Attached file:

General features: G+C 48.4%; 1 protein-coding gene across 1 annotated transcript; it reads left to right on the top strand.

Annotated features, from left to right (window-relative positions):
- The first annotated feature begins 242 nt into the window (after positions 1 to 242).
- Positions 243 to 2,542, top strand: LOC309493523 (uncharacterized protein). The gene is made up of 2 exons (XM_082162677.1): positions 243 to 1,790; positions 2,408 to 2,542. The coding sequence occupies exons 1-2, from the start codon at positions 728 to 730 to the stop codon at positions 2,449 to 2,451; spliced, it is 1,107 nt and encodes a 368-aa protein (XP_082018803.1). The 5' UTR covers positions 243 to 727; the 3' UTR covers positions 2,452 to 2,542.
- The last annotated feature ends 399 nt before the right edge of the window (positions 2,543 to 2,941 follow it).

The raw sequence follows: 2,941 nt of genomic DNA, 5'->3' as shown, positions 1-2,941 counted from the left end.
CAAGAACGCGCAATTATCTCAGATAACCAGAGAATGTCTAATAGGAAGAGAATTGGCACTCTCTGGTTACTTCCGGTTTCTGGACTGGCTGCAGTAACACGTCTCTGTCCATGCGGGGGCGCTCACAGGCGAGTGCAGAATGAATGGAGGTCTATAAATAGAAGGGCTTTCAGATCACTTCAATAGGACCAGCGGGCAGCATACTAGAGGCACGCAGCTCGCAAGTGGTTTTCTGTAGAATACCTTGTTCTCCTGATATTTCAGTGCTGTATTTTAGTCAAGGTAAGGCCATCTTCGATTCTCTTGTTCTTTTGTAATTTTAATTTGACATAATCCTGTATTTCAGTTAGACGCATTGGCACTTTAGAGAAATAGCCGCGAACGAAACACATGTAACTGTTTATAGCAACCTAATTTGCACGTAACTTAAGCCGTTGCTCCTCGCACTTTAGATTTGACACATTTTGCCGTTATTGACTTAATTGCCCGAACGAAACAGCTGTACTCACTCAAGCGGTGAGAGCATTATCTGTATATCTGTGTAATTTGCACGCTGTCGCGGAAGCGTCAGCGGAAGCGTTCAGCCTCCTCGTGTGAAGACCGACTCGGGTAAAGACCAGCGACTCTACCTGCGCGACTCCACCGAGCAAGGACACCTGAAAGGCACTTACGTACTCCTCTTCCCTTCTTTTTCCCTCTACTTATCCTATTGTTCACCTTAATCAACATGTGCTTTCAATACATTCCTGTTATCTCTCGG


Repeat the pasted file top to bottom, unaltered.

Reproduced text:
General features: G+C 48.4%; 1 protein-coding gene across 1 annotated transcript; it reads left to right on the top strand.

Annotated features, from left to right (window-relative positions):
- The first annotated feature begins 242 nt into the window (after positions 1 to 242).
- Positions 243 to 2,542, top strand: LOC309493523 (uncharacterized protein). The gene is made up of 2 exons (XM_082162677.1): positions 243 to 1,790; positions 2,408 to 2,542. The coding sequence occupies exons 1-2, from the start codon at positions 728 to 730 to the stop codon at positions 2,449 to 2,451; spliced, it is 1,107 nt and encodes a 368-aa protein (XP_082018803.1). The 5' UTR covers positions 243 to 727; the 3' UTR covers positions 2,452 to 2,542.
- The last annotated feature ends 399 nt before the right edge of the window (positions 2,543 to 2,941 follow it).

The raw sequence follows: 2,941 nt of genomic DNA, 5'->3' as shown, positions 1-2,941 counted from the left end.
CAAGAACGCGCAATTATCTCAGATAACCAGAGAATGTCTAATAGGAAGAGAATTGGCACTCTCTGGTTACTTCCGGTTTCTGGACTGGCTGCAGTAACACGTCTCTGTCCATGCGGGGGCGCTCACAGGCGAGTGCAGAATGAATGGAGGTCTATAAATAGAAGGGCTTTCAGATCACTTCAATAGGACCAGCGGGCAGCATACTAGAGGCACGCAGCTCGCAAGTGGTTTTCTGTAGAATACCTTGTTCTCCTGATATTTCAGTGCTGTATTTTAGTCAAGGTAAGGCCATCTTCGATTCTCTTGTTCTTTTGTAATTTTAATTTGACATAATCCTGTATTTCAGTTAGACGCATTGGCACTTTAGAGAAATAGCCGCGAACGAAACACATGTAACTGTTTATAGCAACCTAATTTGCACGTAACTTAAGCCGTTGCTCCTCGCACTTTAGATTTGACACATTTTGCCGTTATTGACTTAATTGCCCGAACGAAACAGCTGTACTCACTCAAGCGGTGAGAGCATTATCTGTATATCTGTGTAATTTGCACGCTGTCGCGGAAGCGTCAGCGGAAGCGTTCAGCCTCCTCGTGTGAAGACCGACTCGGGTAAAGACCAGCGACTCTACCTGCGCGACTCCACCGAGCAAGGACACCTGAAAGGCACTTACGTACTCCTCTTCCCTTCTTTTTCCCTCTACTTATCCTATTGTTCACCTTAATCAACATGTGCTTTCAATACATTCCTGTTATCTCTCGG